Throwing an error from a Promise.

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Throwing an error from a Promise.

uris77
I want to do something like this:

blocking {
   def errors = validate(parse(Map))
   if(errors) {
      return errors
   }
   doSomethingWithRequest(parse(Map))
} onError { errors ->
    response.status(INVALID_INPUT_CODE)
   render json([errors: errors])
} then { someList - >
   render json(someList)
}



But I'm not sure how to return an error so it gets picked up on the onError block.
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Re: Throwing an error from a Promise.

Luke Daley
Administrator
You just need to throw an exception in your blocking() block. 

However, where is the blocking here? Is it validate()? also, what does doSomethingWithRequest()? do?

The reason I ask is that for best performance, you need to do a little work as possible in the blocking {} block. If I understand what you’re trying to do I can give you some more help.

On 2 October 2014 at 5:36:40 am, uris77 [via Ratpack Forum] ([hidden email]) wrote:

I want to do something like this:

blocking {
   def errors = validate(parse(Map))
   if(errors) {
      return errors
   }
   doSomethingWithRequest(parse(Map))
} onError { errors ->
    response.status(INVALID_INPUT_CODE)
   render json([errors: errors])
} then { someList - >
   render json(someList)
}



But I'm not sure how to return an error so it gets picked up on the onError block.


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NAML

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Re: Throwing an error from a Promise.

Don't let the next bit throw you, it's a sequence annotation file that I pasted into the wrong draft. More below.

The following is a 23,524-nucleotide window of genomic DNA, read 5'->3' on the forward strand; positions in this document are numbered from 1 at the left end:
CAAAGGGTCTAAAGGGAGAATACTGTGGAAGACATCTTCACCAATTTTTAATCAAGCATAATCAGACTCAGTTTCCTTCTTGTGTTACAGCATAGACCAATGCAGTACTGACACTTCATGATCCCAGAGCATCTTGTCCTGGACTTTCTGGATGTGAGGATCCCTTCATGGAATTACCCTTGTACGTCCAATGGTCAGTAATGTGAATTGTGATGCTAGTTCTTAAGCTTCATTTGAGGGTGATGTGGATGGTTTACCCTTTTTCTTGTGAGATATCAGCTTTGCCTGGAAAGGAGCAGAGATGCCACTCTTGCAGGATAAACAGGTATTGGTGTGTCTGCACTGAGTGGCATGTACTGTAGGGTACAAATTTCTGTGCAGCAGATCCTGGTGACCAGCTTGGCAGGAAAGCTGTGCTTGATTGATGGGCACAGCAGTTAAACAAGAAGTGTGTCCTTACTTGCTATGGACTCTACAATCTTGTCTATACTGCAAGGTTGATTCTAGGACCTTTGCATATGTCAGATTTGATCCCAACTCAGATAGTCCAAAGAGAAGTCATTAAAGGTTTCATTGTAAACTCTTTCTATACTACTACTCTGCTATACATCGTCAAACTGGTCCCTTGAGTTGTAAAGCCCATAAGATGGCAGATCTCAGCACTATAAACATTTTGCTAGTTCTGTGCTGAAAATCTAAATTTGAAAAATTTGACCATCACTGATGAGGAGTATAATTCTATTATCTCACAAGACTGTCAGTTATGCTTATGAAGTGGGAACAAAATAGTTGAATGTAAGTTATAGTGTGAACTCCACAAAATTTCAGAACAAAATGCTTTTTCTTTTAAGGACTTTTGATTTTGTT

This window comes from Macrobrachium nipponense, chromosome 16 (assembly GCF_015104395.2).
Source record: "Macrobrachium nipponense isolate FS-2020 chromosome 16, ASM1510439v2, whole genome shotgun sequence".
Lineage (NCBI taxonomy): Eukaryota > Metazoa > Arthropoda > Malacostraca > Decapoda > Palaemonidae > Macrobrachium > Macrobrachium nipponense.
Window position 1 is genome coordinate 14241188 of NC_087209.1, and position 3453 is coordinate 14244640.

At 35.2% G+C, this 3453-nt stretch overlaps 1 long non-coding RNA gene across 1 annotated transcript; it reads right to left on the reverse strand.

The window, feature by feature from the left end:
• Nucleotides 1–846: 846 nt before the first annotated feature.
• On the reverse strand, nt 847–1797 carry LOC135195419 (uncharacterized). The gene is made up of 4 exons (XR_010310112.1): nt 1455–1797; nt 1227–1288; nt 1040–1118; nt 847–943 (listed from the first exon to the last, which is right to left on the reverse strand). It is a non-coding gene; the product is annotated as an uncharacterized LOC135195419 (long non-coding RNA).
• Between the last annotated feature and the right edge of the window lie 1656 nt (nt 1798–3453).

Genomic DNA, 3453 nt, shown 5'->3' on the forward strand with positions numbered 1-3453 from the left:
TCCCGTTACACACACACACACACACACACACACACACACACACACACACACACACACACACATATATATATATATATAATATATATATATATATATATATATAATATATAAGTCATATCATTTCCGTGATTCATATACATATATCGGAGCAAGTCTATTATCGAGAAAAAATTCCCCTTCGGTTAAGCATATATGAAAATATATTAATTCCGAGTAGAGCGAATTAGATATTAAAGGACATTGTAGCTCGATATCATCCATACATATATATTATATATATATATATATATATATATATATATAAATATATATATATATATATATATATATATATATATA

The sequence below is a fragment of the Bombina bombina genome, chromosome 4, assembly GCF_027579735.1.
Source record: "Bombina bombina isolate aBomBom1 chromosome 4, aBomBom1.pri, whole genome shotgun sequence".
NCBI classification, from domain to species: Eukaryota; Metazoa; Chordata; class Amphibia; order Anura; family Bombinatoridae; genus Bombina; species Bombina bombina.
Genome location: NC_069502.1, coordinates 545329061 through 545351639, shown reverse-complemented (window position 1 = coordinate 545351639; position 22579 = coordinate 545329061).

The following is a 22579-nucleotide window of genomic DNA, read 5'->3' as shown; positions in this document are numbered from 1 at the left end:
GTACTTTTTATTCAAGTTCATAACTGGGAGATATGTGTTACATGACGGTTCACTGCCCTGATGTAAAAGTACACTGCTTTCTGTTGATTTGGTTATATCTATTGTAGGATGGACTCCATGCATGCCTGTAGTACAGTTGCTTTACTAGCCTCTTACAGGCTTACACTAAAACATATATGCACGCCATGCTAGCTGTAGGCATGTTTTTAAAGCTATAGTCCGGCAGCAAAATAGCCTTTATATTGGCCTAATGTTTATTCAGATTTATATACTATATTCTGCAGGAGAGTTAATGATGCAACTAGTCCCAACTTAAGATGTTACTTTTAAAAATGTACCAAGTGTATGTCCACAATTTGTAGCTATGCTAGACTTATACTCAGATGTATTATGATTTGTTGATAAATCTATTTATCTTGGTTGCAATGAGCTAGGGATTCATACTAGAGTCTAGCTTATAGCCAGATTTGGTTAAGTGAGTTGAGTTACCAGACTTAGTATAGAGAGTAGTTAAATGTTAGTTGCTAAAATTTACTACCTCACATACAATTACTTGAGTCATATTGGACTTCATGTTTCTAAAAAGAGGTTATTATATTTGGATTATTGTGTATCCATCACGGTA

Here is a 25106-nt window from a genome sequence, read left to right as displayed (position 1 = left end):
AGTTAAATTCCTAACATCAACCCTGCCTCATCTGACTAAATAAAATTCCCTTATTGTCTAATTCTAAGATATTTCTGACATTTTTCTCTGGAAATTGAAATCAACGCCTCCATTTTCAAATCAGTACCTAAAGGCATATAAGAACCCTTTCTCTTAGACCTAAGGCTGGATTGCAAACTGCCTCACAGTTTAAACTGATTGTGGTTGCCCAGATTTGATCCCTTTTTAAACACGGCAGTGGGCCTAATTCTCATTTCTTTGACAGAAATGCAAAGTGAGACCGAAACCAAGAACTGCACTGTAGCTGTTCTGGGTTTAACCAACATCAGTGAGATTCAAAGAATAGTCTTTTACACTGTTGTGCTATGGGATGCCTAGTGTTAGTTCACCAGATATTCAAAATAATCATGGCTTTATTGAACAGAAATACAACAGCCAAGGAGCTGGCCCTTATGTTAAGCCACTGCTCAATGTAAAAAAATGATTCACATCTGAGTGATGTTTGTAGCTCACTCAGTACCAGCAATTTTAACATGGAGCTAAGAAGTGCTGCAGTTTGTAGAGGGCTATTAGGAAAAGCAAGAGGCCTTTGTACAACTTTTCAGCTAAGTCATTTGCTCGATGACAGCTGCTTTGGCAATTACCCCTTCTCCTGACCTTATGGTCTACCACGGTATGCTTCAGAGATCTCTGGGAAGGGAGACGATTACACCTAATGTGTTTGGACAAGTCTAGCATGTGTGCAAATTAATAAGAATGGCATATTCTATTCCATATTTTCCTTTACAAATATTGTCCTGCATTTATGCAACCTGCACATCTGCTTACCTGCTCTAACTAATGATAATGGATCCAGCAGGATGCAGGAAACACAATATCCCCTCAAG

uris77
I'm basically trying to make sure certain fields are present in the body of a "post" before forwarding it to the core logic in another module. I'm basically trying to test out Michael Feather's recommendations in his talk about Error handling (http://vimeo.com/99668845). He postulates that all error handling  be done on the 'borders' and keep the core logic clean without polluting it with null checks etc. Of course, I can also have a thin layer surrounding the guice module that validates input, but then I would still need to throw an error (an exception in this case, I guess).
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Re: Throwing an error from a Promise.

Luke Daley
Administrator
Where's the blocking in the validation though?

To be clear Ratpack’s context.parse() isn’t blocking because the data is already in memory.

On 2 October 2014 at 8:39:16 am, uris77 [via Ratpack Forum] ([hidden email]) wrote:

I'm basically trying to make sure certain fields are present in the body of a "post" before forwarding it to the core logic in another module. I'm basically trying to test out Michael Feather's recommendations in his talk about Error handling (http://vimeo.com/99668845). He postulates that all error handling  be done on the 'borders' and keep the core logic clean without polluting it with null checks etc. Of course, I can also have a thin layer surrounding the guice module that validates input, but then I would still need to throw an error (an exception in this case, I guess).


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Re: Throwing an error from a Promise.

uris77
The code I showed is just psuedo code. The blocking code would be doSomethingWithRequest(parse(Map)) . I just simplified it, but in practice it would be something like: someCrudService.create(parse(Map))
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Re: Throwing an error from a Promise.

Luke Daley
Administrator
Ok, so in this case it would be better to do:

def map = parse(Map)
// anything else that needs to happen with map

blocking { 
  someCrudService.create(map) 
}  onError {
  render …
}  then {
  render …
}

I can here though that this is kind of inconvenient. It might be better if we supported setting up a pipeline without having to initiate an async op. We could do this by adding the following to ExecControl…

Promise<T> promiseOf(Factory<T> factory)

promiseOf {
  parse(Map)
} map {
  validate(it) // validate returns ‘it’
} blockingMap { v ->
  someCrudService.create(v) // returns v
} onError {
  render “something went wrong: $it"
} then {
  render “saved $it"
}

The only difference would be that you don’t need different error handling strategies (i.e. try/catch and onError).

Maybe syncPromise() is a better name than promiseOf().